All of those ideas, Troup said, are years away. While they are things that need to get done, Conway Regional's No. 1 priority is to expand the clinical base so it can make sure to take care of patients first. The other needed projects will come later, Troup said, and added that he hopes the benefit of getting the first part done and the success it will likely bring, might expedite the next phases.

“What makes this so exciting is we are growing in a way that is really additive to the community,” he said.

Troup said Conway Regional is not only adding more services for the community but also complex, new parts that don’t currently exist in Conway.

“Rather than growing by adding duplicative services, we’re growing by adding [new] services,” he said.

Troup said that three years ago, Conway Regional was facing another hospital coming to town and there was a lot of concern how it would impact Conway Regional. He said sitting here today, knowing the hospital’s revenue growth and the support behind the expansion is an “incredible story to tell,” because not every hospital is making the same kind of investment into the community, despite the competition and the place they were three years ago.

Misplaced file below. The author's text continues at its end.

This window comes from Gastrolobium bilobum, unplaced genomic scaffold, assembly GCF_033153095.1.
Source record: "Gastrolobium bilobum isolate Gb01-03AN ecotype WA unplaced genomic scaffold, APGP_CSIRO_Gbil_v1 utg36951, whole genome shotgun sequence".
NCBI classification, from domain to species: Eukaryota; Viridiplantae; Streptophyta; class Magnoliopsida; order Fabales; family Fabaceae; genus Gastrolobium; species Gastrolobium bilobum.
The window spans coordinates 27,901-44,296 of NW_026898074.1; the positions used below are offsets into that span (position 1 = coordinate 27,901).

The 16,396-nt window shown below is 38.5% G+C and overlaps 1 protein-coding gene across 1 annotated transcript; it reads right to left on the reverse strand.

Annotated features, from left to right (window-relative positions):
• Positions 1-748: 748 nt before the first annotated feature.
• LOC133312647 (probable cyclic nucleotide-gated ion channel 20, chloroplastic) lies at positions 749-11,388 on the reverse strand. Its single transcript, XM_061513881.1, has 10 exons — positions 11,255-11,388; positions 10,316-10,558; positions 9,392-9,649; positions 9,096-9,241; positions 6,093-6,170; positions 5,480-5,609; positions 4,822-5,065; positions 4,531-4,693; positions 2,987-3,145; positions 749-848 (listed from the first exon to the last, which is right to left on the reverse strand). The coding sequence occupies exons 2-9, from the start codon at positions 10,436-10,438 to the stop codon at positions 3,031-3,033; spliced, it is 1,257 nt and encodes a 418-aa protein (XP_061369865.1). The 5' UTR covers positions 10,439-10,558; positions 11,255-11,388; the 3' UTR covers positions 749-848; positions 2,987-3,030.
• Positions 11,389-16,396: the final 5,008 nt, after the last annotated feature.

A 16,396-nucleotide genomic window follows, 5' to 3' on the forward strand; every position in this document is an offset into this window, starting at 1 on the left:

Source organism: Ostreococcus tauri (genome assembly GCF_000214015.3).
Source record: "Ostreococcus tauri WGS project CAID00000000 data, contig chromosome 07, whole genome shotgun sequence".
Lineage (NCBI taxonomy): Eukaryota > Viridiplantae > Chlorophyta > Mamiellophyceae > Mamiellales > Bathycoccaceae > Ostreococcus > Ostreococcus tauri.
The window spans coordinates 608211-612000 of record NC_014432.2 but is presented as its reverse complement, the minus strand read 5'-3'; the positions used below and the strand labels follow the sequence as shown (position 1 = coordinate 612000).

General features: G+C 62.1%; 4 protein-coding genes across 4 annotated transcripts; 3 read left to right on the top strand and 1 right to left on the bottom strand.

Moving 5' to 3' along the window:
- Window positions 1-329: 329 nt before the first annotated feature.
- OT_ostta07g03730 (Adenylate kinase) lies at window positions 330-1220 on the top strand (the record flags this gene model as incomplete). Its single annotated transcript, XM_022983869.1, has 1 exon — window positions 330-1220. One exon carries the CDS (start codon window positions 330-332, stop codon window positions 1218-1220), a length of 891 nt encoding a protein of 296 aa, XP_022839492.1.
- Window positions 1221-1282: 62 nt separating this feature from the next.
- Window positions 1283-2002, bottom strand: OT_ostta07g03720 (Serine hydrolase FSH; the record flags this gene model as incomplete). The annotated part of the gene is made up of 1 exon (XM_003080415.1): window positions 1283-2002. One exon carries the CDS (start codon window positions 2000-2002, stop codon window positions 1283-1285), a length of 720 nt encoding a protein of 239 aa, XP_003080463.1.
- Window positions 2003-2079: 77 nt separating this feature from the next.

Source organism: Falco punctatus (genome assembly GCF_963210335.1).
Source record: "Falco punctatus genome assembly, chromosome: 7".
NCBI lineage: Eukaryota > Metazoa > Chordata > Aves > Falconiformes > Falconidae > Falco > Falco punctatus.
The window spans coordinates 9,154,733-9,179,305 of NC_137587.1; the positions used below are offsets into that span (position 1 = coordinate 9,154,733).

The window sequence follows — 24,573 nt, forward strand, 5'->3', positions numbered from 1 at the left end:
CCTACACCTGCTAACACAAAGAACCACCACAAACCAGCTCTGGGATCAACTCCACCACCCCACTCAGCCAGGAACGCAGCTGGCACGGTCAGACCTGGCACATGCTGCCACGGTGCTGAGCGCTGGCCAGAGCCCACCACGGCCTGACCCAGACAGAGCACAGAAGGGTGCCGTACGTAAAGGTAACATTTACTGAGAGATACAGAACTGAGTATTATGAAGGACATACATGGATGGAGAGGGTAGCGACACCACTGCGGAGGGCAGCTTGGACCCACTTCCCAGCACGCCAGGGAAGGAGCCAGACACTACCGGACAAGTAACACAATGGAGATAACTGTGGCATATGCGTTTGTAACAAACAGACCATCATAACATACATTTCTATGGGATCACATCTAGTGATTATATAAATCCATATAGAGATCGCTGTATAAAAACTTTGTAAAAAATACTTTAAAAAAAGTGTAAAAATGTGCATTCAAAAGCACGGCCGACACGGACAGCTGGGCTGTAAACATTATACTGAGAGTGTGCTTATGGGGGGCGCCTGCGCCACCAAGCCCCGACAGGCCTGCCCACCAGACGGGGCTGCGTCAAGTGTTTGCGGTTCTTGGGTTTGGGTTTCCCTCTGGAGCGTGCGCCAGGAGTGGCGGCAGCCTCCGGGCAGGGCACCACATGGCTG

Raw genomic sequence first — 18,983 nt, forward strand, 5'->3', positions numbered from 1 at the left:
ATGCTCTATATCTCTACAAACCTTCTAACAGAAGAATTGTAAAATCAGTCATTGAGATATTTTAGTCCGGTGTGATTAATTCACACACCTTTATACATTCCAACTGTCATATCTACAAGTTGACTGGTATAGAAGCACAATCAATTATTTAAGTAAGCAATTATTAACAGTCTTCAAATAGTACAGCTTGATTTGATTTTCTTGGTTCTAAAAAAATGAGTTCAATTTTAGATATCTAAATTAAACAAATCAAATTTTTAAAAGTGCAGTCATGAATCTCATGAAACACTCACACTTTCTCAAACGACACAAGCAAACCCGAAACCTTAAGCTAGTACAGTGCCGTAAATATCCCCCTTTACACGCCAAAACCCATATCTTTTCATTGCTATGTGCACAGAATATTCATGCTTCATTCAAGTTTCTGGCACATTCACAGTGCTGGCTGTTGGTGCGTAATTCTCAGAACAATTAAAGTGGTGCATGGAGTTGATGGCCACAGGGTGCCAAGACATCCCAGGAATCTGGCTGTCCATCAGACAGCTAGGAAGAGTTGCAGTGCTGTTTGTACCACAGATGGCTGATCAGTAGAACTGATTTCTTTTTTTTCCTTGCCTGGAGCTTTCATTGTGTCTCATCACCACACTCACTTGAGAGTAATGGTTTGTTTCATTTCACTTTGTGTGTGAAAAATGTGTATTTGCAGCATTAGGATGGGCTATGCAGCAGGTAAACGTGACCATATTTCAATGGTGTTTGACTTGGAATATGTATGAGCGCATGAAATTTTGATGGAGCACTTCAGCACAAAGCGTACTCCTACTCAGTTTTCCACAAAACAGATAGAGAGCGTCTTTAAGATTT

Not only has employee feedback been great — Troup said the staff seems to loves working at a hospital that has a growth mindset — but that the community overall has been supportive of the project.

“I think it really sends, hopefully, a strong message to the community as well as our physicians that we have a very bright future and there are a lot of positive things going on at Conway Regional and we’re just continuing to tell a great story,” he said.

Troup said the hospital also have a community meeting set for Jan. 14, 2019.

“This is currently something we are trying to do to make sure we are being a good neighbor more than anything else,” he said.

Conway-based Nabholz Construction is the contractor for the project. Cromwell Architects Engineers is designing the project.